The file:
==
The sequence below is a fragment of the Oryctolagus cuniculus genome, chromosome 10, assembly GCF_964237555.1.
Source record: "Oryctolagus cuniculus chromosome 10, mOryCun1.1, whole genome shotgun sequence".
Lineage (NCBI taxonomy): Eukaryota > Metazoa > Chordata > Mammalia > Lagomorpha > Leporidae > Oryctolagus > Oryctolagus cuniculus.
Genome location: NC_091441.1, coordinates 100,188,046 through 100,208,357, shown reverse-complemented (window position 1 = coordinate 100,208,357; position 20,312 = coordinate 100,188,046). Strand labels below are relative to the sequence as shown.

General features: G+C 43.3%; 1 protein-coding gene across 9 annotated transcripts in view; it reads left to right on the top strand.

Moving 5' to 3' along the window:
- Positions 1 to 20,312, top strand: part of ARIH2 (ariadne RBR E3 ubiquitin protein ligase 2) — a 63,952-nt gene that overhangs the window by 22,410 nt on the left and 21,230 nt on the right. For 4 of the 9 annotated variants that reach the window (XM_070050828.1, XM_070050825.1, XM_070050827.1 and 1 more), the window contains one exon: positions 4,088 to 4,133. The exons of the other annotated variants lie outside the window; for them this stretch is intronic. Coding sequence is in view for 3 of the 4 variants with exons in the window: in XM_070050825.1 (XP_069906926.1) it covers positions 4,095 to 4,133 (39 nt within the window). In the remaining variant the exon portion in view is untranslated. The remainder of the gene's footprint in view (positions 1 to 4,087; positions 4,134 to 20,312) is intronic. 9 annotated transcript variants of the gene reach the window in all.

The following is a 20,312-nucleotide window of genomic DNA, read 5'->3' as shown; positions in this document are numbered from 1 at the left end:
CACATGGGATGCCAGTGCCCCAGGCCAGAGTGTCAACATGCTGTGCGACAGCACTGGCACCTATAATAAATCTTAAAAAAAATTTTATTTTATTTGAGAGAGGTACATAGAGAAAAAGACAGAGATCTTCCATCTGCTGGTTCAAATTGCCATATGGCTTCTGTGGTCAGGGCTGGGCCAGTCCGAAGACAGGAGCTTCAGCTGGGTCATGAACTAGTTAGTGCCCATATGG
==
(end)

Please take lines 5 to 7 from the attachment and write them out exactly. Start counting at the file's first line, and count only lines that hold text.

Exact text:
General features: G+C 43.3%; 1 protein-coding gene across 9 annotated transcripts in view; it reads left to right on the top strand.

Moving 5' to 3' along the window:
- Positions 1 to 20,312, top strand: part of ARIH2 (ariadne RBR E3 ubiquitin protein ligase 2) — a 63,952-nt gene that overhangs the window by 22,410 nt on the left and 21,230 nt on the right. For 4 of the 9 annotated variants that reach the window (XM_070050828.1, XM_070050825.1, XM_070050827.1 and 1 more), the window contains one exon: positions 4,088 to 4,133. The exons of the other annotated variants lie outside the window; for them this stretch is intronic. Coding sequence is in view for 3 of the 4 variants with exons in the window: in XM_070050825.1 (XP_069906926.1) it covers positions 4,095 to 4,133 (39 nt within the window). In the remaining variant the exon portion in view is untranslated. The remainder of the gene's footprint in view (positions 1 to 4,087; positions 4,134 to 20,312) is intronic. 9 annotated transcript variants of the gene reach the window in all.